SERIES:  Analyse stationary time series data.

Series reads time series data from standard input and outputs various
statistics on standard output.


    series options [ max-lag [ presumed-mean ] ] <data

The data read from standard input consists of one or more realizations
of the time series.  Each point from the series is given by a single
real number, with each number being the first field of a line (with
any following fields ignored).  The different realizations are
separated by blank lines.

The options control what statistics are printed, as follows:

   m   Mean, with standard error
   s   Standard deviation
   v   Variance 

   a   Autocorrelations up to the given maximum lag
   c   Cumulative autocorrelations up to the given maximum lag. At lag
       i, the cumulative autocorrelation is one plus twice the sum of
       the autocorrelations from 1 to i.

   b   Print only the bare autocorrelations and/or cumulative
       autocorrelations, labelled by lag, without headings.  Output
       consists of lines containing the lags, in increasing order 
       from one, and the autocorrelation and/or the cumulative 
       autocorrelation, in that order.

   e   Do nothing except echo the data read on standard output. (Meant
       for use in testing.)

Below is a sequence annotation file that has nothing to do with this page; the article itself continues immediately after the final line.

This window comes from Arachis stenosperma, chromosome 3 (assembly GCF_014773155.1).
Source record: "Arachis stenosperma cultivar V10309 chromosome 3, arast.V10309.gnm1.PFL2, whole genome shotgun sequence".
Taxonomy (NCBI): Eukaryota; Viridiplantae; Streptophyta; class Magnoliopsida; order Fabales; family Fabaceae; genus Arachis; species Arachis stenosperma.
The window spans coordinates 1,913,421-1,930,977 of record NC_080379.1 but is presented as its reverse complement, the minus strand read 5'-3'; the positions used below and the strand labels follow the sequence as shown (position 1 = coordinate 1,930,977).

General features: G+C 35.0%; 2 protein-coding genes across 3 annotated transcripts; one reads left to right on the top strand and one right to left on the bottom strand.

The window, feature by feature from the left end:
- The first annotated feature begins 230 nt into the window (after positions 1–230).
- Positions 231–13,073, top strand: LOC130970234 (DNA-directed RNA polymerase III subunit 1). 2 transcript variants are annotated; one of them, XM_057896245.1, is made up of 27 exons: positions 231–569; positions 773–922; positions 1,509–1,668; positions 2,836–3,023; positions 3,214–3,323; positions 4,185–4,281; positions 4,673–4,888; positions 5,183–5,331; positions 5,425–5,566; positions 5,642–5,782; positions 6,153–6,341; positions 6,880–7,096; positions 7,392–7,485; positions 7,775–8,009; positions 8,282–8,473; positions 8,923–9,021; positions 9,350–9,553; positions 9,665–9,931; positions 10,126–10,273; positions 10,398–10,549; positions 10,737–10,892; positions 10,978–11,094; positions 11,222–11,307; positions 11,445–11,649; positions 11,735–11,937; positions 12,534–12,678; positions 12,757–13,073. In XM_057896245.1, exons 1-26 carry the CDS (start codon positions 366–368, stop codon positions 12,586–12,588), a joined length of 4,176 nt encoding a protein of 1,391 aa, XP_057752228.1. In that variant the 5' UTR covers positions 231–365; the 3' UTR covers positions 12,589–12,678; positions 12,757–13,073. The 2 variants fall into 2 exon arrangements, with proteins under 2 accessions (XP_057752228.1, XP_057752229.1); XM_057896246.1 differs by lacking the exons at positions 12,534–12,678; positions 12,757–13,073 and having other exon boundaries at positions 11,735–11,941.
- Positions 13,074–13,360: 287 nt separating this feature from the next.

The standard error of the mean is calculated in two ways - from the
sub-means for the various realizations (if there is more than one, and
they are all the same length), and from the cumulative
autocorrelations (if a maximum lag is given).

The default maximum lag is the maximum length of any of the realizations 
minus one.

If a presumed mean is specified, it is used rather than the estimated
mean when calculating the autocorrelations, and the displayed
variance, and the variance used to normalize the autocorrelations.
The 'm' option makes no sense if a presumed mean is specified.

The autocovariance estimate at lag k is calculated from a series of
length n using a divisor of n-k, not n (as is sometimes done).  The
variance is calculated with a divisor of n, but the standard error
from sub-means uses a divisor of number-of-realizations - 1.

            Copyright (c) 1995 by Radford M. Neal